Running Sample #52

Running Sample #52

Next I’d build my own task flow in an adf library and tired to use it in the parent application as reagion. All went OK till I run the application. Here is the picture

My application with Task Flow in Library

My application with Task Flow in Library

As you can see the region representing the task flow from the library is not shown or empty. The first step to analyze the error was to inspect the task flow in the library which looked like:

Rebuilded task flow in the adf library

Rebuilded task flow in the adf library

This looked OK for me and a further visual inspection of each of the other elements did not show any difference compared to Franks sample. Here are the images of the method call activity

Method call setdeptId

Method call setdeptId

and the navigation together with the navigation target

Navigation and target page

Navigation and target page

After some more checking I saw the hint which finally lead me to finding the error. In the image above you see a yellow or brownish frame around the ‘From Outcome’ field. I didn’t pay much attention to this at first, but after checking the ‘setdeptId’ method call outcome and the navigation targets ‘From Outcome’ I saw the difference.
The ‘setdeptId’ method call had ‘setdeptId’ set as ‘Fixed Outcome’ whereas the navigation was set to ‘goEmployees’. Once these two attributes are set to the same value the the color frame is gone.

Navigation target after correction

Navigation target after correction

Some questions still to answer:
(q1) Why don’t you get any error output in the log when running the application?
(q2) Why do you see no other error or warning in the design view in JDeveloper?

The answer to (q1) is easy once you found the reason for the error. As the method call activity (setting the department id and executing the query) did not throw an error, the navigation took place. As the outcome was set to not existing target, the region remains empty. A this could be desired behavior and no exception occurred no log output is generated.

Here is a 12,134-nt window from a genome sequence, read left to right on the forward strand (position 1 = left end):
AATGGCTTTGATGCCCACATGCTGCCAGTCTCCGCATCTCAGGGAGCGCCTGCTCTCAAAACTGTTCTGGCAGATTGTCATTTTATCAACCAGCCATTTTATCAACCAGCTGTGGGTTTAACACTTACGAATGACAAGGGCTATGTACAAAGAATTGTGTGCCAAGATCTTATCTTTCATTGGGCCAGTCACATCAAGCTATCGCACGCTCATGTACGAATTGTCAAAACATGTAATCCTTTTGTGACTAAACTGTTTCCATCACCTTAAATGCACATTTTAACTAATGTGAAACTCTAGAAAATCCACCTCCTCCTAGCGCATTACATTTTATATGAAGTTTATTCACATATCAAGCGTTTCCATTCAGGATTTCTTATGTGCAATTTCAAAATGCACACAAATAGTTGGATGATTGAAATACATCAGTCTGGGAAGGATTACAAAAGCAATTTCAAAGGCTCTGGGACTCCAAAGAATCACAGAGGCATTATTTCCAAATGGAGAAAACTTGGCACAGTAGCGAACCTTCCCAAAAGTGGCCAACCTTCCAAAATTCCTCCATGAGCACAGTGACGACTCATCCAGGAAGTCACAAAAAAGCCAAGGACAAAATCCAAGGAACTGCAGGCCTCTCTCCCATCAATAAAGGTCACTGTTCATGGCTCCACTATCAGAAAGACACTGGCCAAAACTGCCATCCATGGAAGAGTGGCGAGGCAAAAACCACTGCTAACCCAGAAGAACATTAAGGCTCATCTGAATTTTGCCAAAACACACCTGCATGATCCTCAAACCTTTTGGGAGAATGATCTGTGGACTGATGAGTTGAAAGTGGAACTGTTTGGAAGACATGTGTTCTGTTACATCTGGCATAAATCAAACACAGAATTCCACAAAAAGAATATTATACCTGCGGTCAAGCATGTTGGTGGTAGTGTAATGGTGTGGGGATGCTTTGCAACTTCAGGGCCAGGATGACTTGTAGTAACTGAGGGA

Question (q2) took some more research. Lately I wrote a couple of blog entries with many pictures from the samples I used to show something. Some of of the images I used showed a small yellow attention sign when e.g. a page element on a task flow when the page is not created jet. As I took some of the images before the pages where ready and I didn’t want to show the warnings in my pictures, I turn the warnings off. This is not a problem as I later created the missing pages. But I forgot about this change with the result that the visual warning for the error I described here was hidden.
With the warning turned on again the error is easy to detect:

Task Flow in the library with 'Show Warnin' on

Task Flow in the library with 'Show Warnin' on

To turn the ‘Show Warning’ on or off you drop down the ‘Show’ list box in the diagram view of a task flow or page:

'Show Warnig'

'Show Warnig'

So, always remember to reset settings you only change for your convenience or make sure you never forget their impact.

Off Topic

image

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As many of you are attending or following the OOW right now, I thought that I post a little contrast program I’m ‘attending’ currently.
No tech content, just fun. 
I’m spending a fortnight in the Italian alps hiking. It’s kind of an adventure to not have access to the net all the time, no ringing of phones, just nature.
Well, nature allows for some fun also.